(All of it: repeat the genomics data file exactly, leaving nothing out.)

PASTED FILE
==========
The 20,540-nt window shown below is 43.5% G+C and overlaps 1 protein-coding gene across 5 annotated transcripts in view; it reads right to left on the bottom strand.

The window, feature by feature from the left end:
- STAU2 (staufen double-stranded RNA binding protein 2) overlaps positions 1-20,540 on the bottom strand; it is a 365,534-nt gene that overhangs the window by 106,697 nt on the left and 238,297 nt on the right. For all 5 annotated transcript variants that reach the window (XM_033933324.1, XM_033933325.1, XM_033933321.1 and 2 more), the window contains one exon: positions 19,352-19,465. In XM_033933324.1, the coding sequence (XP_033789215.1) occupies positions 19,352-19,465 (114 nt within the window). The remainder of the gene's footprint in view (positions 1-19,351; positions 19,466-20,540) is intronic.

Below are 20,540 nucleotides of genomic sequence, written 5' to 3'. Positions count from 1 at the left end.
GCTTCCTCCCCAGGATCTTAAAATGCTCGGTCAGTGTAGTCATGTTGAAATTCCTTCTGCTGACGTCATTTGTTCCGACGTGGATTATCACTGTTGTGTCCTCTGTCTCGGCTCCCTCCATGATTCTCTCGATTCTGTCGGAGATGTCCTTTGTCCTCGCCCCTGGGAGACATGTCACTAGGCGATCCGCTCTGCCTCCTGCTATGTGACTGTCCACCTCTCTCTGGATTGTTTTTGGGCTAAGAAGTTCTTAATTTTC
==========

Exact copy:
The 20,540-nt window shown below is 43.5% G+C and overlaps 1 protein-coding gene across 5 annotated transcripts in view; it reads right to left on the bottom strand.

The window, feature by feature from the left end:
- STAU2 (staufen double-stranded RNA binding protein 2) overlaps positions 1-20,540 on the bottom strand; it is a 365,534-nt gene that overhangs the window by 106,697 nt on the left and 238,297 nt on the right. For all 5 annotated transcript variants that reach the window (XM_033933324.1, XM_033933325.1, XM_033933321.1 and 2 more), the window contains one exon: positions 19,352-19,465. In XM_033933324.1, the coding sequence (XP_033789215.1) occupies positions 19,352-19,465 (114 nt within the window). The remainder of the gene's footprint in view (positions 1-19,351; positions 19,466-20,540) is intronic.

Below are 20,540 nucleotides of genomic sequence, written 5' to 3'. Positions count from 1 at the left end.
GCTTCCTCCCCAGGATCTTAAAATGCTCGGTCAGTGTAGTCATGTTGAAATTCCTTCTGCTGACGTCATTTGTTCCGACGTGGATTATCACTGTTGTGTCCTCTGTCTCGGCTCCCTCCATGATTCTCTCGATTCTGTCGGAGATGTCCTTTGTCCTCGCCCCTGGGAGACATGTCACTAGGCGATCCGCTCTGCCTCCTGCTATGTGACTGTCCACCTCTCTCTGGATTGTTTTTGGGCTAAGAAGTTCTTAATTTTC